And those were just the greats of Brutalism. It started with these big projects, and then trickled down all the way to small-town libraries and post offices. Chances are good that your college campus (like mine) had one of these concrete behemoths. One explanation for Brutalism's popularity is that concrete wasn't just in vogue: it was cheap. People also thought that concrete buildings needed little or no maintenance. They were wrong about that, but that wasn't apparent until much later.
A lot of Brutalist architecture was hated by the public almost as soon as it debuted. The buildings that looked so austere and dramatic in sketches and photographs were drab and dehumanizing in person. The new concrete architecture, intended to represent postwar possibilities and the triumph of the everyman, instead became a symbol of suburban mediocrity. When the bold new buildings began to fall apart, they were so unpopular that no one bothered to maintain them. Sad watermarks discolored their grand facades. Often, they were left to just slowly crumble, because the only thing more expensive than properly maintaining them was tearing them down.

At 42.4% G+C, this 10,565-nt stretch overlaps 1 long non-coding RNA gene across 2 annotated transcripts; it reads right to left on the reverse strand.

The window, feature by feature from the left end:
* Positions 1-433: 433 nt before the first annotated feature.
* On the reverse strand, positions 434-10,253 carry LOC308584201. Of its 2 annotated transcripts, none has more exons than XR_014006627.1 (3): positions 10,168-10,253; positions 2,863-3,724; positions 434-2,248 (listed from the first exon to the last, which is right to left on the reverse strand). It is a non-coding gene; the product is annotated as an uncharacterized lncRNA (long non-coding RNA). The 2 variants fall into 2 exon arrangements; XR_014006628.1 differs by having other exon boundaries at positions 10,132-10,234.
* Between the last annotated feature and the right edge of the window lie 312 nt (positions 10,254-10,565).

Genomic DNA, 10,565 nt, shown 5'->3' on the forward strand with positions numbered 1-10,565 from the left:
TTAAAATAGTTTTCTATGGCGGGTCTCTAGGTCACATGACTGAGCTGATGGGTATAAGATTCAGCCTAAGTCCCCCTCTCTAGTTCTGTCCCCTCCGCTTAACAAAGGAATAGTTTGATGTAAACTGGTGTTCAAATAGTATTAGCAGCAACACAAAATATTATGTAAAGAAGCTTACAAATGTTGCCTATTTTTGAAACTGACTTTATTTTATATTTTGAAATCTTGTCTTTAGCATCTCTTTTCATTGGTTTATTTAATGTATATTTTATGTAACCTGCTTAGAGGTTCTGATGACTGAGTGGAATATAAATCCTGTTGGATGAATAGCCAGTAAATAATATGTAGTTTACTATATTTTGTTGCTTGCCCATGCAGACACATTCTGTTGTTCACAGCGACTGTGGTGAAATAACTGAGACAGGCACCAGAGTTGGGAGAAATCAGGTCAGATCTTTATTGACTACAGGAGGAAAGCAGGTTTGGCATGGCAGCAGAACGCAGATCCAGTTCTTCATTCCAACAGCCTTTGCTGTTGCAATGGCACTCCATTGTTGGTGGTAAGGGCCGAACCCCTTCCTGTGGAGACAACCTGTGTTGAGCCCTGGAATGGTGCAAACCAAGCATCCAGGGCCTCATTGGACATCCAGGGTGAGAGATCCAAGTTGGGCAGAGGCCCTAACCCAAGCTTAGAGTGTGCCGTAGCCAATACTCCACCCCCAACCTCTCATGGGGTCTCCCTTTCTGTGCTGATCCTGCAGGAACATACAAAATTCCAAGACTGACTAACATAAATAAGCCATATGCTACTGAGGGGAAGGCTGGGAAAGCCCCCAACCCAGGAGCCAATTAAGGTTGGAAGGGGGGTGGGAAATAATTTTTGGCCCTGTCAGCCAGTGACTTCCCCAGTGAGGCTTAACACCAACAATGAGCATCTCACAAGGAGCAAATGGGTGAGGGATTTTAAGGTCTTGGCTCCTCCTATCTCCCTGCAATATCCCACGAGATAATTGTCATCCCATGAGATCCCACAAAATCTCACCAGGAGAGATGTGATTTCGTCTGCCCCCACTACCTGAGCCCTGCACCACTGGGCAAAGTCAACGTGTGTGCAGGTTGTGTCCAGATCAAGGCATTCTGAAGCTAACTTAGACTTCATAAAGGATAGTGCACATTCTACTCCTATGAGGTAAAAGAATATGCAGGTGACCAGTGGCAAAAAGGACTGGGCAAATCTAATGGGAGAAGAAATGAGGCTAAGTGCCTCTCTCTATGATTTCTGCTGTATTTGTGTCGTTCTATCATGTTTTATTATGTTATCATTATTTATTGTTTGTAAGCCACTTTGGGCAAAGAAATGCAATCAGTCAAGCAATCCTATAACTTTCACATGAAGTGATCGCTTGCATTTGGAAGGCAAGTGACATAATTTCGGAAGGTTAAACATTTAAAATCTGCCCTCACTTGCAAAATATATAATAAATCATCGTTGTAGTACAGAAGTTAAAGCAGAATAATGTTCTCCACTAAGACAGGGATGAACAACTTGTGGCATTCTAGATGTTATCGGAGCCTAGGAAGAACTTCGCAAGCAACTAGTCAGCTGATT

But lately, as I mentioned above, Brutalism has seen a bit of a renaissance, at least if trend pieces on the internet are to be believed. Thus far, Brutalism's comeback is more of an intellectual than a physical one, evidenced by things like a handful of coffee table books, a few retrospectives, and a Tumblr page. But it's now cool, at least among the architectural cognoscenti, to think of Brutalist buildings as forgotten masterpieces. (Of course, if my own experience—and the comments on pieces like this one and this one—are any indication, many people still kind of hate them.)
This could be owing simply to the life cycle of design, which naturally circles around from new and shiny to dated to retro cool. But I think it's more than just that: the internet has made disseminating images remarkably easy, and there's no denying that these concrete buildings photograph amazingly well, appearing as bold and dramatic in black and white photos as they are forbidding in real life.
So Brutalism continues, as it has for a long time, to delight the few and exasperate the many. Which side do you fall on?